Meeting News

New drug delivery technologies may improve compliance in glaucoma patients

Ike Ahmed, MD
Ike K. Ahmed

NEW ORLEANS – New drug delivery technologies will assist clinicians in treating noncompliant glaucoma patients, Ike K. Ahmed, MD, said here at SECO.

“There’s some good news on the horizon with drug delivery, whether its extra-ocular, intraocular or by implant,” he said.

Interventional technologies and strategies allow for safer IOP-lowering with sustained release drug delivery, he said.

“Getting patients to a lower IOP and keeping them lower is a good place for them to be,” Ahmed said. “We can push back their time of visual disability by intervening earlier and getting them lower, and that will have a greater effect throughout a patient’s lifespan.”

Disease progression can vary in patients, he said. The retinal nerve fiber layer shows damage first in some patients, but in others the ganglion cell complex can be first. “Look at both of them,” Ahmed said.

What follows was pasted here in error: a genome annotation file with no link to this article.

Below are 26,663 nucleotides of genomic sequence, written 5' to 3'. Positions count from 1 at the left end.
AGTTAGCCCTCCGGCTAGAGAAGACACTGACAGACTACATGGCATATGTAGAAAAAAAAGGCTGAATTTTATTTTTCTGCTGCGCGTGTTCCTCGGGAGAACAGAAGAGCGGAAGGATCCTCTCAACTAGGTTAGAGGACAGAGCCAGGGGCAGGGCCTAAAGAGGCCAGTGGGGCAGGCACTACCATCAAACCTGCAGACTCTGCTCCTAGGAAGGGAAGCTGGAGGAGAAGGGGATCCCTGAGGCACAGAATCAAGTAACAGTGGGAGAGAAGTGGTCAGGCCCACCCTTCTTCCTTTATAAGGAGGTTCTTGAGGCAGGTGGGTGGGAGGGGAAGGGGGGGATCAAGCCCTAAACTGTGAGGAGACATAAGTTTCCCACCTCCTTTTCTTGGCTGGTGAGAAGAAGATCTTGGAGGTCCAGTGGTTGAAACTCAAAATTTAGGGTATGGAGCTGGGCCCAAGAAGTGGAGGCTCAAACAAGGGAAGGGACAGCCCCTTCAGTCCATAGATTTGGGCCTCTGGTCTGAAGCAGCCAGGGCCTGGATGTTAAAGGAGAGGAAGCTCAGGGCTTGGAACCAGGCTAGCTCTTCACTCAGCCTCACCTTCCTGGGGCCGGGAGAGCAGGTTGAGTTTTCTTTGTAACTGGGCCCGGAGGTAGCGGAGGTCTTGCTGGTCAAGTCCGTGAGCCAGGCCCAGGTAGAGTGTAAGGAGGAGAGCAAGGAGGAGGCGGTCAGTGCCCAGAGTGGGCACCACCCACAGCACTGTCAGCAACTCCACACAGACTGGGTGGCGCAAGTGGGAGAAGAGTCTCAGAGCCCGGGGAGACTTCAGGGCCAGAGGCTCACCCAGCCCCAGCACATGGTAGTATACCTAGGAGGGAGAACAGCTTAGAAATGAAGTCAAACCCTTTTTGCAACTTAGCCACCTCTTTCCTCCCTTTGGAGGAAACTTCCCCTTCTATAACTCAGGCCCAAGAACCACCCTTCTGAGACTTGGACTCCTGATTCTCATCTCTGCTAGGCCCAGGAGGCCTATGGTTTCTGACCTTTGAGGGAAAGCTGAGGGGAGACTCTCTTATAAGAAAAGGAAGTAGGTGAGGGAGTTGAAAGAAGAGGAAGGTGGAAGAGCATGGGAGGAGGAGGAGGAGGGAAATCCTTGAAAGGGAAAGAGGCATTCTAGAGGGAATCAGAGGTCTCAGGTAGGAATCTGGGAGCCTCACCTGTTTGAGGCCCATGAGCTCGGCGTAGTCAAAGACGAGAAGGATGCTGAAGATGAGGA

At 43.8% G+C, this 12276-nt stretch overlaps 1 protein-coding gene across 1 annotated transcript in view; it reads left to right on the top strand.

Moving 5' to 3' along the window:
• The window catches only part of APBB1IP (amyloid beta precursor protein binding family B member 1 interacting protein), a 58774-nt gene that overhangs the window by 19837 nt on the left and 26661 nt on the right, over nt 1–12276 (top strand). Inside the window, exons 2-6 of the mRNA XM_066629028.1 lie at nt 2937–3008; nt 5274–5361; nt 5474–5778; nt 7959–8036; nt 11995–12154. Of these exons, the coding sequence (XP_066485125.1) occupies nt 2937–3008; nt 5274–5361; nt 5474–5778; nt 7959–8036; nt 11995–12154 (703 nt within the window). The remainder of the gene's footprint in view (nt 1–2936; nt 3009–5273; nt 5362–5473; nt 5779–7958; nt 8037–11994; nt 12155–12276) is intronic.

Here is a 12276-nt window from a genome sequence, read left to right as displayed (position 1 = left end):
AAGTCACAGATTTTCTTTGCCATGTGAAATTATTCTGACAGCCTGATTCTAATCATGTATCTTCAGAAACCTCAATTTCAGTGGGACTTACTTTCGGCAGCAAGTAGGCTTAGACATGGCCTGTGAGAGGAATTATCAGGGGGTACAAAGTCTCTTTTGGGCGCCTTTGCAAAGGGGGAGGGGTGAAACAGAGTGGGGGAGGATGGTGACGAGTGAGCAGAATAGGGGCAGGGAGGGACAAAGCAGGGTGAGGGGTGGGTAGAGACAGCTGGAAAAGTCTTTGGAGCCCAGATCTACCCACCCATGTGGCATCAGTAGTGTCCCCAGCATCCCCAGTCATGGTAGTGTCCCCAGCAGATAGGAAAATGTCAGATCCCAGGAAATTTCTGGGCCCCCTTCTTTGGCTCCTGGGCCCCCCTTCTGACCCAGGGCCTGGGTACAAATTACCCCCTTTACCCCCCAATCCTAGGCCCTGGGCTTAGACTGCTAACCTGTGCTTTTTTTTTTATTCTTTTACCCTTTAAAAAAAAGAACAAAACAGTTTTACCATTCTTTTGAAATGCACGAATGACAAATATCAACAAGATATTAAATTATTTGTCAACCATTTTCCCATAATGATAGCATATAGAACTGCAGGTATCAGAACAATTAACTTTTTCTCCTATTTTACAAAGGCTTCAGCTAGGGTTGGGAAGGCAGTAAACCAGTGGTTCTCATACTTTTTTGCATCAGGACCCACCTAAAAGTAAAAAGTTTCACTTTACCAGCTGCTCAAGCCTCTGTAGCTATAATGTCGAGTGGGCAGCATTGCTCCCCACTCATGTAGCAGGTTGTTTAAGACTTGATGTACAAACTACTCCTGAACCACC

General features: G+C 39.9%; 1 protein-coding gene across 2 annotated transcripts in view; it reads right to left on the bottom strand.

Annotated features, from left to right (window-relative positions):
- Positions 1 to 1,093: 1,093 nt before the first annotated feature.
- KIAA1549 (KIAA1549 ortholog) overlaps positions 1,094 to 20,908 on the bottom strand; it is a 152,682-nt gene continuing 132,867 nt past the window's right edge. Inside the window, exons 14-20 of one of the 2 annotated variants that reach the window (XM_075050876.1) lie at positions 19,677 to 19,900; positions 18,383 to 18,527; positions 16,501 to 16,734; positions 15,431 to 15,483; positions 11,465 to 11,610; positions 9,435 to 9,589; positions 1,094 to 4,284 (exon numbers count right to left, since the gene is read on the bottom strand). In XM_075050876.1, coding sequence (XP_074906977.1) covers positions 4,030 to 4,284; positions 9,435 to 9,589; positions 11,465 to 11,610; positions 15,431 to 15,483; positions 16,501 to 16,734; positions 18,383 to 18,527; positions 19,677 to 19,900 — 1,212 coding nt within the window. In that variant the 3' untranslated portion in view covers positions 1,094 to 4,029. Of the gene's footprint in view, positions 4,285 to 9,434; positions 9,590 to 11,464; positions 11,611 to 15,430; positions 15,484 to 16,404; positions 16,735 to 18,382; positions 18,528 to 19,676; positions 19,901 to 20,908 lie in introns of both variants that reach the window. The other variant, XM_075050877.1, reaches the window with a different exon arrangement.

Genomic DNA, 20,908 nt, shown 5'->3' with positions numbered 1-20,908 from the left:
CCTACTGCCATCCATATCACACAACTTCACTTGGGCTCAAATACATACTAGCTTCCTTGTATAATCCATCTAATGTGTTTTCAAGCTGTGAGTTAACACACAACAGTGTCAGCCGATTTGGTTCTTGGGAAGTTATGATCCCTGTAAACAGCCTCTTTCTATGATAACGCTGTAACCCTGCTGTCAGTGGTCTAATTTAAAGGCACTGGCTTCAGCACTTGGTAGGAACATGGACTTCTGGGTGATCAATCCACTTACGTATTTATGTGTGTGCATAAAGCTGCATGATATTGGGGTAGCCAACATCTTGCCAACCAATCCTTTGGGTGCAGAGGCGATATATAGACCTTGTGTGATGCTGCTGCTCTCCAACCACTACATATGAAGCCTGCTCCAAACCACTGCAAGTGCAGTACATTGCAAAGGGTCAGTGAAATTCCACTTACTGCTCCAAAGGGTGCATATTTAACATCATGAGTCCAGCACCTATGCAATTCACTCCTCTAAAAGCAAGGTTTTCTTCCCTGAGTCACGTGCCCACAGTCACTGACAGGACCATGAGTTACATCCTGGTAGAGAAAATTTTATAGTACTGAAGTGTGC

The rate of progression is unacceptably high, and medication adherence remains a major obstacle in glaucoma treatment, he said. Compliance is a problem.

“People who don’t take their medicine progress in their disease, and it costs more to take care of that patient,” he said. “Although I may be advocating for more expensive devices earlier on in treatment, when you think about the entire cost across the patient’s lifetime in their disease, it makes sense.”

Punctal plugs are being explored, and the Evolute device by Mati Therapeutics is currently undergoing further trials. It elutes drugs for 3 months and addresses adherence in a safe way, but can create ocular surface issues, he said.

The Bimatoprost Ocular Ring Insert (Allergan) is effective at lowering IOP, Ahmed said. “The IOP results were not dramatic compared to timolol, but it can address adherence.”

Allergan’s Bimatoprost SRv is an implant placed in the anterior chamber that absorbs over time. It can deliver drug for 6 months, and multiple injections can be performed.

“It’s not just simply replacing medication for 6 months, it’s much more than that, and I think you’ll really love it. This is really helping us to address disease and adherence,” he said.